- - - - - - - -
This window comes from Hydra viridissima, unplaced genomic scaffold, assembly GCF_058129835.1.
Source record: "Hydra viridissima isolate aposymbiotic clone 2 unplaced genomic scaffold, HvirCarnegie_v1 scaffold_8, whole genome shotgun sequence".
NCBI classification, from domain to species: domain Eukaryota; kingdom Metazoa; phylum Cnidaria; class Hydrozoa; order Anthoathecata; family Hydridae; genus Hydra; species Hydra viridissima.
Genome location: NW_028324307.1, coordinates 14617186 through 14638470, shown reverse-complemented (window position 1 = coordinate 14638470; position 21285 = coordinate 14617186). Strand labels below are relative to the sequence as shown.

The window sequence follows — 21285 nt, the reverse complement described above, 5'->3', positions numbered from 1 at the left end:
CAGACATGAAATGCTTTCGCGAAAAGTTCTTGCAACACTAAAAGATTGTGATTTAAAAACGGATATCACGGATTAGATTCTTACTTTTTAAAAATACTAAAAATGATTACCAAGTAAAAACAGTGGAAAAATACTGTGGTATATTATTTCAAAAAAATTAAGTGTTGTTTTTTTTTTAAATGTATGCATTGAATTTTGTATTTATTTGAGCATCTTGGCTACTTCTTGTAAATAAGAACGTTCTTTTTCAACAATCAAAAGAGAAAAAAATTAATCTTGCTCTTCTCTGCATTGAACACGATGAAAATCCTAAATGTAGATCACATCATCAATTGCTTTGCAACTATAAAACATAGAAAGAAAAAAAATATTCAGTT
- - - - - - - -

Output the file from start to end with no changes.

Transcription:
This window comes from Hydra viridissima, unplaced genomic scaffold, assembly GCF_058129835.1.
Source record: "Hydra viridissima isolate aposymbiotic clone 2 unplaced genomic scaffold, HvirCarnegie_v1 scaffold_8, whole genome shotgun sequence".
NCBI classification, from domain to species: domain Eukaryota; kingdom Metazoa; phylum Cnidaria; class Hydrozoa; order Anthoathecata; family Hydridae; genus Hydra; species Hydra viridissima.
Genome location: NW_028324307.1, coordinates 14617186 through 14638470, shown reverse-complemented (window position 1 = coordinate 14638470; position 21285 = coordinate 14617186). Strand labels below are relative to the sequence as shown.

The window sequence follows — 21285 nt, the reverse complement described above, 5'->3', positions numbered from 1 at the left end:
CAGACATGAAATGCTTTCGCGAAAAGTTCTTGCAACACTAAAAGATTGTGATTTAAAAACGGATATCACGGATTAGATTCTTACTTTTTAAAAATACTAAAAATGATTACCAAGTAAAAACAGTGGAAAAATACTGTGGTATATTATTTCAAAAAAATTAAGTGTTGTTTTTTTTTTAAATGTATGCATTGAATTTTGTATTTATTTGAGCATCTTGGCTACTTCTTGTAAATAAGAACGTTCTTTTTCAACAATCAAAAGAGAAAAAAATTAATCTTGCTCTTCTCTGCATTGAACACGATGAAAATCCTAAATGTAGATCACATCATCAATTGCTTTGCAACTATAAAACATAGAAAGAAAAAAAATATTCAGTT